Or do most of y'all use an external storage box? I'm likely to use a gaggle of drives in a JBOD Storage Space, so I don't need a NAS box or hardware RAID features; a simple cage with USB/SATA bridge(s) would be just fine, if such a thing is available.
 

TheWaterbug

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Yeah, I think I may be unnecessarily complicating things. I can get a 4-bay USB/SATA cage for $99:



And then I can buy a much less expensive refurbed PC and not worry about its form factor.

I've never heard of this brand, but how difficult can it be to make a SATA dock?
 
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Shucking the mobo won't work. They are normally designed to fit a specific case and won't fit into "stock" cases.

I use the Corsair Obsidian case. It holds eight 3-1/2", four 2-1/2" and my mobo supports an NVME drive for boot purposes. It also has four 5-1/4" bays on the front. Yes, you have to take the side panels off to install and plug in a drive, but the 3-1/2" drives mount to a screwless tray that slide into the bays. The same is true for the 2-1/2" drives. I guess you could install one of those four bay caddies in the front, too. I'm not a big fan of hot swap unless everything, mobo, power supply and drive bays, are hot swap capable. Much safer to power down to install/remove a drive. For BI use a commercial refurb is cheaper and easier in the long run.

If that last external bay connects using USB, 3.0 not withstanding, it won't work due to the high, constant, write rates of 24/7 video recording. You can transfer to it successfully by moving entire files, but the constant stream will get bottle necked. That adds more CPU utilization, too, although not a whole lot in the grand scheme of things. Just something else to consider.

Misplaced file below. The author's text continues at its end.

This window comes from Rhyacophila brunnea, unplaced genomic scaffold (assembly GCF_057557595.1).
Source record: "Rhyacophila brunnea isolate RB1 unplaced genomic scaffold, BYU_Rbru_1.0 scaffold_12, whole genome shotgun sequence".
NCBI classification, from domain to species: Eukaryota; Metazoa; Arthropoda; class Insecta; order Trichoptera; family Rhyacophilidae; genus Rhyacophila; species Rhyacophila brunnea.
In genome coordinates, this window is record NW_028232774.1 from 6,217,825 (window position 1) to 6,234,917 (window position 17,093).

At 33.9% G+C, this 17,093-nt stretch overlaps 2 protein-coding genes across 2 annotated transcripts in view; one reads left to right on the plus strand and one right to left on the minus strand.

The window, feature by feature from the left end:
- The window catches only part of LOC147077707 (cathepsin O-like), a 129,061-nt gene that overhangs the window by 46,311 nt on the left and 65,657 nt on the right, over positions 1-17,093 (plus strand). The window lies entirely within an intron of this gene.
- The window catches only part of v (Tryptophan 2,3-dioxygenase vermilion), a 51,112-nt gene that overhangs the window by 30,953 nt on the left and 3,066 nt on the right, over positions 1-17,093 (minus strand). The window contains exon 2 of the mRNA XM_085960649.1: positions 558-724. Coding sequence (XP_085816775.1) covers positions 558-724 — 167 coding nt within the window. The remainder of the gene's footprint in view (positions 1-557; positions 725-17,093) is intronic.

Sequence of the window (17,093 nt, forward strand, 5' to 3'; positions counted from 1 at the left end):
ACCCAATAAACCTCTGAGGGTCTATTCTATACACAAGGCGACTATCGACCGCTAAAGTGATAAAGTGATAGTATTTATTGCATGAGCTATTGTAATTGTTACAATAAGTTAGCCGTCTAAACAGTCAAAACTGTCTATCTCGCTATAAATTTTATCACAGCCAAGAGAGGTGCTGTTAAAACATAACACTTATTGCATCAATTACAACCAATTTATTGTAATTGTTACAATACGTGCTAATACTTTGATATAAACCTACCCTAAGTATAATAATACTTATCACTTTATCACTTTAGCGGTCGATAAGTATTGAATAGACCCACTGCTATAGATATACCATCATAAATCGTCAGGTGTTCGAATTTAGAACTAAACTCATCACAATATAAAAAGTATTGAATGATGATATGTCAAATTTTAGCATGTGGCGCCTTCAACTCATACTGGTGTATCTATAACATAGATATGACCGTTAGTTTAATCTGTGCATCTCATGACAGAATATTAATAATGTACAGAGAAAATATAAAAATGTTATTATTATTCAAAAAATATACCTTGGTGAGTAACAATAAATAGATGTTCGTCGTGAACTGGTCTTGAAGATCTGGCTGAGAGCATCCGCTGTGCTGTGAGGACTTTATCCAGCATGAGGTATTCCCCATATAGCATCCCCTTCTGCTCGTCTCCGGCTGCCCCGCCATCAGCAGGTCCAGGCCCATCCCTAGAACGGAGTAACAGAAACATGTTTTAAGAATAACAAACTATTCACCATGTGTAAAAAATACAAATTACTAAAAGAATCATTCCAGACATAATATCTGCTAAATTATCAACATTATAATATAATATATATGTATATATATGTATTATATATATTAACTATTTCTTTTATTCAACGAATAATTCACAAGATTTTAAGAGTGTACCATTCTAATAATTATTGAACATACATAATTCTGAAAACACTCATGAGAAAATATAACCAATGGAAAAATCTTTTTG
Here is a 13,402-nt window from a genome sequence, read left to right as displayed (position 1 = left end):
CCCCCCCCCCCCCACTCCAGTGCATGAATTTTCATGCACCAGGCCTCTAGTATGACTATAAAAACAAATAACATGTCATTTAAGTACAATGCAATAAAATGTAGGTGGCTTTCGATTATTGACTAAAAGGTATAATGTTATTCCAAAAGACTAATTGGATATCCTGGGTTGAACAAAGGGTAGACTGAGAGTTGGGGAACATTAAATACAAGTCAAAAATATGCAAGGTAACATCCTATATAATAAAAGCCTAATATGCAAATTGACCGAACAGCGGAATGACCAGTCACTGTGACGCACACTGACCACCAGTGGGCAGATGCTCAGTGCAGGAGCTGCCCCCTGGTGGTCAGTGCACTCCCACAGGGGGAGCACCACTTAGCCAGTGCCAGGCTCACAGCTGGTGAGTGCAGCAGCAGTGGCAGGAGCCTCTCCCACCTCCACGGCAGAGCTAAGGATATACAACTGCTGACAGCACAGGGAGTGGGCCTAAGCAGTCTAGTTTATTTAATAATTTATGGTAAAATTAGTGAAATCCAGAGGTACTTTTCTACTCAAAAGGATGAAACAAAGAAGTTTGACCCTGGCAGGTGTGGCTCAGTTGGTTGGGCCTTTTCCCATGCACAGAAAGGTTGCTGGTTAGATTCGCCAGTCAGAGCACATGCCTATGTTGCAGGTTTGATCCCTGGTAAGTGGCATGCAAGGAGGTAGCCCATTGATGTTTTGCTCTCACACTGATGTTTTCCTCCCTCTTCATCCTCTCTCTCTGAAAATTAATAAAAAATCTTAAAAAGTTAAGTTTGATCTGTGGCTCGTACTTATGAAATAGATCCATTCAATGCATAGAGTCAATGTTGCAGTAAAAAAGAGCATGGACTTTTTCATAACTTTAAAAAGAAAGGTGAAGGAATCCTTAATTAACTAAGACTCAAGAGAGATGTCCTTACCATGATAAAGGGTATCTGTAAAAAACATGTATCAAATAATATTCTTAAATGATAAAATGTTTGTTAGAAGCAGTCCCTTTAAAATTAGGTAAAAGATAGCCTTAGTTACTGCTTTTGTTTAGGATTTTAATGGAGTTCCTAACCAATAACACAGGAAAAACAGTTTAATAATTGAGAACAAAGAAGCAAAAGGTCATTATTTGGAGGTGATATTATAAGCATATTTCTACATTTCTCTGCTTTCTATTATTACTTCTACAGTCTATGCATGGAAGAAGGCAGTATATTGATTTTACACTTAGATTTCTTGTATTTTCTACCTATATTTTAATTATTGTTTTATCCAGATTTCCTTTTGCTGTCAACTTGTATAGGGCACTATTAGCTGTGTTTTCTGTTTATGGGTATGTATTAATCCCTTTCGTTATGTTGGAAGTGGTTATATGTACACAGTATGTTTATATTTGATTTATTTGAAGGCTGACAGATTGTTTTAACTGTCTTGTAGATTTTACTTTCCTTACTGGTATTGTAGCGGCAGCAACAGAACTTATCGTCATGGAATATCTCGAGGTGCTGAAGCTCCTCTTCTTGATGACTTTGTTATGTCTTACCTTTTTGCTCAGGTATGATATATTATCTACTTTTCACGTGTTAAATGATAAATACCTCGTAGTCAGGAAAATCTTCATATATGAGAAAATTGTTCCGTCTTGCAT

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TheWaterbug

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Following the hardware wiki @sebastiantombs linked, I found an I7-6700 on EBay for $330 or so a couple of weeks ago. Only 8 GB ram and a 1 TB hard drive with Windows 10 Pro. It is a Dell tower with space inside for five hard drives. But, you couldn't really put a front mounted cage in it. On Ebay it is kind of luck of the draw, depending on what is there, but wander around and see what you can find. My i7-6700 is running about 10% CPU only (no GPU) on 11 cameras with Deep Stack and OpenALPRD on one camera.
This is good data. I found this i7-6700-based Dell SFF for $425, shipped. That's more than you paid, but it's got 16 GB and 512 GB SSD already, so that's about $100 worth of upgrades that I don't have to do, so I think it's a fair trade-up. I'm going to try that $99 drive cage for storage, too. All ordered, and should be here in a week, and then I can fire it all up and see if I've made a mistake ;-)

Thanks, all, for the recommendations! The children thank you ,too.
 

ingeborgdot

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So, for the cage, this will be an external drive cage? Someone has mentioned that usb 3 would not be fast enough???
 
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TheWaterbug

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USB-anything should be plenty fast enough. Typical bit rate on my cameras is 6 Mbps or less, so even with 16 cameras I'm only at 96 Mbps, and USB 2.0 is 480 Mbps. Even accounting for framing and overhead it's many times my maximum required bit rate.
 
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Keep in mind that video is constant data, it never stops. Many here have tried USB dives and have had nothing but problems. As a dodge, and still being able to use a USB drive, files can be moved when they're complete to the USB drive with active files being written on a platter drive. That can work well.